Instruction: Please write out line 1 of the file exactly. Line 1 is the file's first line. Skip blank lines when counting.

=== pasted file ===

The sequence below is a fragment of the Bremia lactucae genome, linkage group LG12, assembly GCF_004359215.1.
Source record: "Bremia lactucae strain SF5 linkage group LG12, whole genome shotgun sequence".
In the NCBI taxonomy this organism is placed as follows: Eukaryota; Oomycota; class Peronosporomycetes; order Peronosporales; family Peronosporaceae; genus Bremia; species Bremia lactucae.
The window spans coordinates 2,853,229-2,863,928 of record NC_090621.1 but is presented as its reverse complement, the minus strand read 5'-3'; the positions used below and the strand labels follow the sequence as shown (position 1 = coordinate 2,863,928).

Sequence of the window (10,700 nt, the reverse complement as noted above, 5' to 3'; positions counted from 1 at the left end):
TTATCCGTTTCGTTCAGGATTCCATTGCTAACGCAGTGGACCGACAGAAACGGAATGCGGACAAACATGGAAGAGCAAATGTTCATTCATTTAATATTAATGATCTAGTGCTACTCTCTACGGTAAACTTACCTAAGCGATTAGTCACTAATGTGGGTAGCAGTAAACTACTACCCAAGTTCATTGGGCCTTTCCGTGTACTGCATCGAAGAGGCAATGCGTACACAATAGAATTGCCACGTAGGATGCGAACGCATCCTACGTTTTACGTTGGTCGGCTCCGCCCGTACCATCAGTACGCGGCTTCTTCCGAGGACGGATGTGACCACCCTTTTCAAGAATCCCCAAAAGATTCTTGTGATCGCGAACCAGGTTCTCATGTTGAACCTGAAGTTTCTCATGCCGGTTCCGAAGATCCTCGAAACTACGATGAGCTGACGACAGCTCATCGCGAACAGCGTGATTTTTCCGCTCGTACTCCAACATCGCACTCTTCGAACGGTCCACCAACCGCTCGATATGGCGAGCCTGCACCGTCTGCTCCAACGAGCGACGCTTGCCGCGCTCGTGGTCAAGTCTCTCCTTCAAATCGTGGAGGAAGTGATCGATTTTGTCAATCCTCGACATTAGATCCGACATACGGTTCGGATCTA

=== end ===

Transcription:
The sequence below is a fragment of the Bremia lactucae genome, linkage group LG12, assembly GCF_004359215.1.